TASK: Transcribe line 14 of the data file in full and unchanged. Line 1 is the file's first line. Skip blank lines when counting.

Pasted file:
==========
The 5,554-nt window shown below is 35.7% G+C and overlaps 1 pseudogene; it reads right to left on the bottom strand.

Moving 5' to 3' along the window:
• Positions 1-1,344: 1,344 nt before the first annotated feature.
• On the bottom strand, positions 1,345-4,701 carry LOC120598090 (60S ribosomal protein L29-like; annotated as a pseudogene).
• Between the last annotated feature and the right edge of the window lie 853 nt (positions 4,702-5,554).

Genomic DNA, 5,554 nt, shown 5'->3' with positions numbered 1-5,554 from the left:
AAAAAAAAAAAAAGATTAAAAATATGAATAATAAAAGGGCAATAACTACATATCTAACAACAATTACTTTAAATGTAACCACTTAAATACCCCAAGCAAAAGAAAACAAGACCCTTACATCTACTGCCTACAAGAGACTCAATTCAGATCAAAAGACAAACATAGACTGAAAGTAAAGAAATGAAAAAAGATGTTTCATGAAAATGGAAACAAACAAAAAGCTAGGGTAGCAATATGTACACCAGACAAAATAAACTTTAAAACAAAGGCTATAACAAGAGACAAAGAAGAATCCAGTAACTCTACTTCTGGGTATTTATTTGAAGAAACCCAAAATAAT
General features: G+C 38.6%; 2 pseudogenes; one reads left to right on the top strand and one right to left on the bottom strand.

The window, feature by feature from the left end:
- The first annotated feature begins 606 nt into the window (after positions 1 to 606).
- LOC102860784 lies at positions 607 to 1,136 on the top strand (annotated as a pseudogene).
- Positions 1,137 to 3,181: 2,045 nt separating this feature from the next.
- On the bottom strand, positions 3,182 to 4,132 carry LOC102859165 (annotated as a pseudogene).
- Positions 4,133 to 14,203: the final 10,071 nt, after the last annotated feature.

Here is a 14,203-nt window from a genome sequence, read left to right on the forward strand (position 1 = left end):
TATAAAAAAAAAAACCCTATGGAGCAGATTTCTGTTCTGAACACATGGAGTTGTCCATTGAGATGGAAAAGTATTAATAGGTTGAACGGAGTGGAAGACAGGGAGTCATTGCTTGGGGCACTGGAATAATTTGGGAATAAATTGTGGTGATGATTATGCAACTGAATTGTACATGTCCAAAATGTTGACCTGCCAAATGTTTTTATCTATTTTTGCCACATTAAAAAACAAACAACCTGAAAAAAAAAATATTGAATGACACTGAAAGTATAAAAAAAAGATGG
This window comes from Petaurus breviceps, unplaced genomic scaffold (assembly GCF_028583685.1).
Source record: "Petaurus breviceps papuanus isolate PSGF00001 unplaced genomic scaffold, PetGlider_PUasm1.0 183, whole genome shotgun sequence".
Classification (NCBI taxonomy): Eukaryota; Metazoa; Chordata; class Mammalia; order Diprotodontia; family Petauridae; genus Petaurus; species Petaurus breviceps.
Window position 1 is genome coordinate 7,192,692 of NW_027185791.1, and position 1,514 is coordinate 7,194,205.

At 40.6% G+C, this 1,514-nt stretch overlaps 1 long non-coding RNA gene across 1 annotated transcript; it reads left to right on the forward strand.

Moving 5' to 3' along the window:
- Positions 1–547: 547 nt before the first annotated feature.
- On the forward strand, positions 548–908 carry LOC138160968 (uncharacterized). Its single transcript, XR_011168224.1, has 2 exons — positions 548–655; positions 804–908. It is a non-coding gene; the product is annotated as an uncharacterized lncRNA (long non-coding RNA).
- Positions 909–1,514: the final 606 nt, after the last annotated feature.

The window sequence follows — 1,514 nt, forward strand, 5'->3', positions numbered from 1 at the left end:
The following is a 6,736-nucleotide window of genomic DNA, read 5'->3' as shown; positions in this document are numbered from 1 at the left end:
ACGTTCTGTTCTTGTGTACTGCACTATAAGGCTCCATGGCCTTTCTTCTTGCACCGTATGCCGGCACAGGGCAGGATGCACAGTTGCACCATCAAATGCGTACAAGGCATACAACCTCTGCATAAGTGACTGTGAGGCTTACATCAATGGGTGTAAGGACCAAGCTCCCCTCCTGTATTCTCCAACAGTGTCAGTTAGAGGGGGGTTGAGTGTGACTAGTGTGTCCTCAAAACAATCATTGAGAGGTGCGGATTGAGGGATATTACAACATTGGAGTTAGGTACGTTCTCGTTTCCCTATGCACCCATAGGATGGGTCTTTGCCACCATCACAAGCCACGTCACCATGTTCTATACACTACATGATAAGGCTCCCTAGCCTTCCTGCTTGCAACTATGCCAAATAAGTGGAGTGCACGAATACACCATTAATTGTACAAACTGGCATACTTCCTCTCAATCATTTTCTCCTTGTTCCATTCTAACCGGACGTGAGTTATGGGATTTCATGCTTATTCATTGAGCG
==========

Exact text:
- Positions 4,133 to 14,203: the final 10,071 nt, after the last annotated feature.